How to Pick Your First SEO Keywords

How to Pick Your First SEO Keywords

By Admin - Sep 4, 2018 - 286 Views

One of the best ways to grow a business is through search engine optimization (SEO), the process of making changes to increase a website’s likelihood of being ranked for relevant searches within Google and other search engines.

Keywords are a critical component of the strategy; optimizing your site for specific ones gives you the power to control which searches you rank for (and therefore who your target audience is). Accordingly, adjusting your keyword distribution gives you power to change your campaign over time.

To be successful, you need to start by picking the right keywords. Over time, you’ll gather data that helps you determine which of your keywords are most successful, and which ones need more work -- but how do you pick the right initial set of keywords?

Set and understand your overall goals.

Before you decide which keywords are right for your brand, spend some time thinking about what your SEO goals are. Most companies use SEO to increase website traffic, which in turn, increases revenue, but you’ll need to be more specific than that.

Decide on a blend of head and long-tail keywords.

Once you know your goals, you should be able at least to decide on a balance between “head” keywords and “long-tail” keywords. Head keywords are short phrases, usually one-to-three words, associated with higher traffic but also higher competition.

Long-tail keywords are longer, usually conversational phrases that have lower traffic but lower competition. Head keywords are better for long-term, traffic-centric strategies, while long-tail keywords are better for short-term, fast results-centric strategies. You’ll need both, in some combination, for the best overall results.

Conduct your preliminary research.

Once you have those goals and that initial vision in mind, you can work on your preliminary research:

  • Come up with root ideas. Start by sketching out some ideas for what people might search for related to your business. You don’t need to be exhaustive here, but try to come up with at least a few broad categories of searches, and both head and long-tail keywords they might use to find you.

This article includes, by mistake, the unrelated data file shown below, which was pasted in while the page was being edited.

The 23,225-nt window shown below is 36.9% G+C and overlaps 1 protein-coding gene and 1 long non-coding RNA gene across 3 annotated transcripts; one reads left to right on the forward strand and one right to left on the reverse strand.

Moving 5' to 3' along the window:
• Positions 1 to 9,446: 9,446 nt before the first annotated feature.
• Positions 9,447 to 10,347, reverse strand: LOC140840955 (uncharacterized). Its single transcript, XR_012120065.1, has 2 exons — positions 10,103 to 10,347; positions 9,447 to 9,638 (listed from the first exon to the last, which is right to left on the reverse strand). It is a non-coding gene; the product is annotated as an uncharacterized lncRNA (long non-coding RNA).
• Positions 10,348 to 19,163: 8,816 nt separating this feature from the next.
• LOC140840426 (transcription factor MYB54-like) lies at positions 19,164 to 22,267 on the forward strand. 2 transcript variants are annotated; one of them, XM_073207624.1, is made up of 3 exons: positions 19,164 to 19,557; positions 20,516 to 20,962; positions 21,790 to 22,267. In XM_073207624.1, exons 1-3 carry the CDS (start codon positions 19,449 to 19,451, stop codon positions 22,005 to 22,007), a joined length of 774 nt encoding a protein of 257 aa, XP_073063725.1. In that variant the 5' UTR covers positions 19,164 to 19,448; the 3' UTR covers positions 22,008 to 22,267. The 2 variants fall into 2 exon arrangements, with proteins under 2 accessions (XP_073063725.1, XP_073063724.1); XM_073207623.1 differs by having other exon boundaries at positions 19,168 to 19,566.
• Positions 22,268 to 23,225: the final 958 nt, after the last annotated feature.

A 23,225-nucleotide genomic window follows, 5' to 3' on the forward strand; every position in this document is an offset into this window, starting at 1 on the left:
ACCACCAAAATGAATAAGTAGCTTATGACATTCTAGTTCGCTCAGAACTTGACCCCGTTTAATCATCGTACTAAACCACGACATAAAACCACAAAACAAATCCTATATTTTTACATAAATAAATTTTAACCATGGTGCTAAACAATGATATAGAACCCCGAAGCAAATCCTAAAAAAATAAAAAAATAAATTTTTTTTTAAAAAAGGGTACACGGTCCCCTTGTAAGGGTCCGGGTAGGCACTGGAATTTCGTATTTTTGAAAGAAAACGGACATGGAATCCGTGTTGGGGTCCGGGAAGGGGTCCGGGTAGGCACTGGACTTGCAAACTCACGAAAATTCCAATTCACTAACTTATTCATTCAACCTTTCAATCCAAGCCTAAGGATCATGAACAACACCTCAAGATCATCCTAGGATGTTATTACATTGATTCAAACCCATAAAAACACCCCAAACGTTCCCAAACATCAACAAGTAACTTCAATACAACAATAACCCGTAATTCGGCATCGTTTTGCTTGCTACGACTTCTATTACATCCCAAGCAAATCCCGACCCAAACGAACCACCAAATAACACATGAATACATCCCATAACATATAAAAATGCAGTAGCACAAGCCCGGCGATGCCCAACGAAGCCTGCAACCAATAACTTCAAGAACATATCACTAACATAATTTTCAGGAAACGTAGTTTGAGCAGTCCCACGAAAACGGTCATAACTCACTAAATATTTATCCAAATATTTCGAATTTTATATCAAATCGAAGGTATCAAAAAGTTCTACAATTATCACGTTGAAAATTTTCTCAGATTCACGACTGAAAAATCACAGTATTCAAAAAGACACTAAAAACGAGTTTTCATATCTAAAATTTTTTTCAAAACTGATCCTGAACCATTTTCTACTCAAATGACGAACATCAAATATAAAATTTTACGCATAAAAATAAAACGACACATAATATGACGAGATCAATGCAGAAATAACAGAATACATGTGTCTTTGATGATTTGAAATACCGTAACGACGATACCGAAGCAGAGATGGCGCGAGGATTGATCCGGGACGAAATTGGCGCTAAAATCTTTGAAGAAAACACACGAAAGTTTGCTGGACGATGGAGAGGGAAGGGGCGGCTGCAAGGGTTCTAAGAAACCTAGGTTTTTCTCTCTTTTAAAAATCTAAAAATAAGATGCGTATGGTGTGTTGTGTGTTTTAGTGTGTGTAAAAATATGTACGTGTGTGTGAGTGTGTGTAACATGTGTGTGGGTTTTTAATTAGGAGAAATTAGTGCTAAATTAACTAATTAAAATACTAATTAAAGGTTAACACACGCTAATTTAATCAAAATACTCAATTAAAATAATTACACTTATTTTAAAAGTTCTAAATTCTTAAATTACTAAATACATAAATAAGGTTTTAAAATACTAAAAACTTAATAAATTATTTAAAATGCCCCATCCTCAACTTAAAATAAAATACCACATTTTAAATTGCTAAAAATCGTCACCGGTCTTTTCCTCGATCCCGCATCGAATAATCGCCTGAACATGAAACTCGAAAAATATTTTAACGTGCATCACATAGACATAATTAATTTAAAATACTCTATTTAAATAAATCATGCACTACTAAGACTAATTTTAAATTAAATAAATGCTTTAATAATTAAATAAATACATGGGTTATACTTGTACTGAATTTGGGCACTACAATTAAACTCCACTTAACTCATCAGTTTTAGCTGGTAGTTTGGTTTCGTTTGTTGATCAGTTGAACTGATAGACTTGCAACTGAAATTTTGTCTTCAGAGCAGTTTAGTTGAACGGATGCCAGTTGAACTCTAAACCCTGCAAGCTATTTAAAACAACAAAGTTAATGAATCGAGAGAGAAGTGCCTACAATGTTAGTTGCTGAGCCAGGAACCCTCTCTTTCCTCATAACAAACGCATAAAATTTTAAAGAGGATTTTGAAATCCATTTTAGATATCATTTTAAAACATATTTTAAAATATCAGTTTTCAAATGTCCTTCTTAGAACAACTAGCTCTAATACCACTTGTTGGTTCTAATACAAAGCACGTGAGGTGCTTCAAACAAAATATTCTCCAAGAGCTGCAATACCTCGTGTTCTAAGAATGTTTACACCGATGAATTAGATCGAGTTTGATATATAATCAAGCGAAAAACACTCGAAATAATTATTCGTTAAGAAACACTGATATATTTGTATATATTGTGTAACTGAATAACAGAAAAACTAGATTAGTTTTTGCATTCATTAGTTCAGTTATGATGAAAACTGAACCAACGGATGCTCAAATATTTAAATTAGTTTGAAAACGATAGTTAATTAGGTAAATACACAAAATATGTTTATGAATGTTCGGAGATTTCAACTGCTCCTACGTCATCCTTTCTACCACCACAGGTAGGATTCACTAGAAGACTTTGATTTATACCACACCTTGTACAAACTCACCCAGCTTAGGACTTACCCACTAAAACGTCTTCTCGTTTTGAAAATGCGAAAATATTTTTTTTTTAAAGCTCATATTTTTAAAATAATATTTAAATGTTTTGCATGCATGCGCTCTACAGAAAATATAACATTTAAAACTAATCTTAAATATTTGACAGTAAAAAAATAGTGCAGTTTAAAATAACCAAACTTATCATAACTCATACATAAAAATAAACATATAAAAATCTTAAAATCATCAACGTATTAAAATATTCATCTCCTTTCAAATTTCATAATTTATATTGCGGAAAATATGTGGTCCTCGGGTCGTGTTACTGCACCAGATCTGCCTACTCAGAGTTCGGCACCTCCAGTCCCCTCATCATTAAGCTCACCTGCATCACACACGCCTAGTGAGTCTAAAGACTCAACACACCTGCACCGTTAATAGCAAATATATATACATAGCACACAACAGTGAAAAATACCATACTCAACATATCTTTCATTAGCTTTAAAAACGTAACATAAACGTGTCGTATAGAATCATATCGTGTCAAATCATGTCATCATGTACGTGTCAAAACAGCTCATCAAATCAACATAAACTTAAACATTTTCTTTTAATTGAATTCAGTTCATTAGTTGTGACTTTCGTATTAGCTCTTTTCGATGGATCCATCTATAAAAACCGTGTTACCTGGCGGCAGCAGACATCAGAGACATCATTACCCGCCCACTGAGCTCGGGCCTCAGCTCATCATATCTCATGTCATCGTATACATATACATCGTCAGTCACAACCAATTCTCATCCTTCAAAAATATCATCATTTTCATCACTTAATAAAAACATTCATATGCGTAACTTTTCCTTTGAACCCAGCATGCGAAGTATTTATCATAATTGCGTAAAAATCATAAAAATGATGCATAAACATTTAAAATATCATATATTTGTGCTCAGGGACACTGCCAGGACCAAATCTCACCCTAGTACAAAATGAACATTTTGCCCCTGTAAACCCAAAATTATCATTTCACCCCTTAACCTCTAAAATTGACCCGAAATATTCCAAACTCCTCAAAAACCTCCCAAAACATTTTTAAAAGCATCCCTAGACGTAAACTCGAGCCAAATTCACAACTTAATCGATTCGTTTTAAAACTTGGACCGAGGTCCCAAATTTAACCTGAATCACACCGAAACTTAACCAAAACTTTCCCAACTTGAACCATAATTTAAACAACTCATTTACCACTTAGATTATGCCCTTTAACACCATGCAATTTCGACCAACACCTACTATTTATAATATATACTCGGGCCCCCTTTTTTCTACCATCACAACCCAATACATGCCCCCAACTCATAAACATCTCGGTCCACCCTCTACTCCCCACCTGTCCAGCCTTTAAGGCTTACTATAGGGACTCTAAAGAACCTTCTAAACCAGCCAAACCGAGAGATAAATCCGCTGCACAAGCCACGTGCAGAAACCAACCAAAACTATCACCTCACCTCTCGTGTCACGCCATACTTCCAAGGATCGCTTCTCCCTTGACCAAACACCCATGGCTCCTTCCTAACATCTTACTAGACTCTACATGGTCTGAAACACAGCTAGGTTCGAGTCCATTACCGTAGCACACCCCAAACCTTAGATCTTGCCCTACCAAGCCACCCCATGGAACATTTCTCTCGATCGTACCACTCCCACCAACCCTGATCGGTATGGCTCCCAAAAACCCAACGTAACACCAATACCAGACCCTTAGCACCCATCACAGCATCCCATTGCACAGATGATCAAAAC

• Use topic and keyword generators. Next, use an online tool to help you come up with more keyword and topic ideas, based on some of your preliminary ideas.
  • Create a master list. Export all the keywords you can into a master spreadsheet, so you can quickly compare them and sort by various fields.


Narrow down the list.

Once you’ve got a “master list” created, you can start weeding out the weakest candidates. Take a look at the following variables with special focus:

  • Volume. "Search volume" refers to how many times a particular phrase is searched for. It’s a handy way to gauge how much traffic you’ll receive from a specific query, though you should know that volume tends to fluctuate over time.
  • Competition. Next, look at the level of competition for each keyword. It’s no coincidence that the highest-volume keywords also tend to have the highest amount of competition, and of course, the higher the competition, the harder it’s going to be to rank for that keyword. You’ll need to strike a balance between the two.
  • Relevance. You should also consider the relevance of each keyword to your core brand. Sure, it might have high traffic and low competition, but will it really be forwarding the type of traffic your website needs?
  • Current rankings. It’s worth checking to see if you currently rank for any of these terms -- if you do, that might help you build early momentum.


Pick your top candidates.

At this point, your top candidates should be a matter of personal taste. You’ve narrowed your list down to keywords with the highest likelihood of earning you the results you want, so for now, pick a handful that you’ll have an easy time optimizing for (or the ones that seem the most attractive).


Your first blend of keywords isn’t going to be perfect, but it will give you a solid baseline you can use to improve your level of traffic even further. Pay close attention to how your results develop over time, and don’t be afraid to make changes when you need to.


Previous Post

6 Easy Ways to Attract More Website Traffic

2 Comments

  • People Image
    Aug 04, 2018

    Daniel Willis

    Personally, I think that setting and understand your overall goals is the most important of them all. If you're not sure what types of traffic you are seeking or how fast you want to see the results, then most probably you're going to fail.

    Reply
    People Image

    Timothy Mai

    Author
    Aug 05, 2018

    Thank you for sharing your valuable opinion with us!

    Reply

Write a comment